Sub- prime crisis has softer impact on US commercial property
EVEN optimistic US commercial- property developers are stacking sandbags to hold back a financial deluge in the market for office towers, shopping malls and other commercial real estate.
In recent weeks, sales of commercial property have nearly hit a standstill.
The market value of such projects — and the mortgages on them — have declined as the spreading fallout from the crisis in risky, or sub- prime, mortgages has made credit hard to come by.
Developers are putting the brakes on new properties, cutting deals with tenants to keep space occupied and, if possible, extending the terms of their existing debt when it comes due.
On the bright side, however, the commercial- property downturn isn’t expected to be nearly as steep as the current slump in the housing market, where recent data showed foreclosures rising to the highest level on record in the fourth quarter of 2007. Losses by commercial- building owners, lenders and investors are likely to be tempered by the lack of overbuilding in recent years and the ability of most offices, shopping centres, hotels and other commercial properties to keep current on their mortgages for the near future.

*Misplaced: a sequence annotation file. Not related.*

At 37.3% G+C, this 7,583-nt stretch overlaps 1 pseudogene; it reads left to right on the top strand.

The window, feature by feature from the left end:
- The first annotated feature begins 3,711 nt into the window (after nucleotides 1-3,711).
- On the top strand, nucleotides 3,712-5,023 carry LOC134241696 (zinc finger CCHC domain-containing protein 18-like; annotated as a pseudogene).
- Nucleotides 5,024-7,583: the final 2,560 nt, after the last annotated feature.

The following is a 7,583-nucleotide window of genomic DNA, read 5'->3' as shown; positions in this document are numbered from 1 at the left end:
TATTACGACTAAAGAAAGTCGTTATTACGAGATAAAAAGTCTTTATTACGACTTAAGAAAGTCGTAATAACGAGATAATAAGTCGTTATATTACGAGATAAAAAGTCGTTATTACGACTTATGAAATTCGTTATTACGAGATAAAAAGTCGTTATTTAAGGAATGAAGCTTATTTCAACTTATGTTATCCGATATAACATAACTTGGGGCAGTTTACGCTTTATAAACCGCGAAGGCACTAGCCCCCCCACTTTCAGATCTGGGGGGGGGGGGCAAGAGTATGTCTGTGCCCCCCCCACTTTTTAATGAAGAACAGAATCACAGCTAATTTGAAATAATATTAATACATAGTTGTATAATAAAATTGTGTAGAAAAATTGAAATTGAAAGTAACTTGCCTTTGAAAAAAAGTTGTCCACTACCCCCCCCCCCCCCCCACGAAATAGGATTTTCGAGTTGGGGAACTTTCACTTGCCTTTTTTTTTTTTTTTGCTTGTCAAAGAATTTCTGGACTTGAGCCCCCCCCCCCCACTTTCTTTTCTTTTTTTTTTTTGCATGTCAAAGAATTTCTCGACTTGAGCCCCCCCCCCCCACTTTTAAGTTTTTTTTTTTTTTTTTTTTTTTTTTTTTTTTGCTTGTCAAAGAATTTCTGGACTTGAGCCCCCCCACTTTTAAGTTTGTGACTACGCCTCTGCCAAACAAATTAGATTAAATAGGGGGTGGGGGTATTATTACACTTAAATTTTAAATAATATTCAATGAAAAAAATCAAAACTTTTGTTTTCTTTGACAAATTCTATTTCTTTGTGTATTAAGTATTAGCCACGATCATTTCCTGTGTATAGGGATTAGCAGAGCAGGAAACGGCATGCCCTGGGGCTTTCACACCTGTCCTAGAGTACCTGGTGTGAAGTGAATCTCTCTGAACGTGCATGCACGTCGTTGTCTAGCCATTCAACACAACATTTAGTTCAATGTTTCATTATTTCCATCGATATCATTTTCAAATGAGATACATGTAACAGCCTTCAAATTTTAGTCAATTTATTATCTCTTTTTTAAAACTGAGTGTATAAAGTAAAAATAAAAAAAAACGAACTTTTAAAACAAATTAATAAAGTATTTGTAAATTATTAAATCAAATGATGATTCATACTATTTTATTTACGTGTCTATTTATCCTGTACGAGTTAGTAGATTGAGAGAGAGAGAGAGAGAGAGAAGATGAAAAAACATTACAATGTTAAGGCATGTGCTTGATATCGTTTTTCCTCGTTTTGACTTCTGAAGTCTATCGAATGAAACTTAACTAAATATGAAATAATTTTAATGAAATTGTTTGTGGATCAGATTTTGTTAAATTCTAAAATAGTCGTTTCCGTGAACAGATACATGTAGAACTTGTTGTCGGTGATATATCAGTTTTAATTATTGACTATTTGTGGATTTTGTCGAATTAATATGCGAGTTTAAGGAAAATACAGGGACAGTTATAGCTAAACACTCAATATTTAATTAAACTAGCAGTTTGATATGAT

Fundamentally the markets are in pretty good shape,’’ Moody’s Investors Service managing director James Duca says.
So far, most of the pain from the downturn has been borne by banks and other institutions that hold debt or securities collateralised by commercialreal- estate loans.
These loans have fallen in value as the market has struggled to reappraise their risks.
The outlook could worsen if the US economy falls into a deep recession, driving rents down and vacancies up. But even without a deep dive, it isn’t going to be pretty.
Last week JP Morgan Securities, which says the US economy has entered a recession, projected that commercial- property losses over the next five to eight years would be about $ US120 billion ($ 129.4 billion) for building owners, banks and investors, or roughly 4 per cent of the sector’s $ US3.2 trillion in outstanding debt.
That’s far short of the $ US200 billion in losses that JP Morgan is projecting from the sub- prime debacle, a 15 per cent loss rate.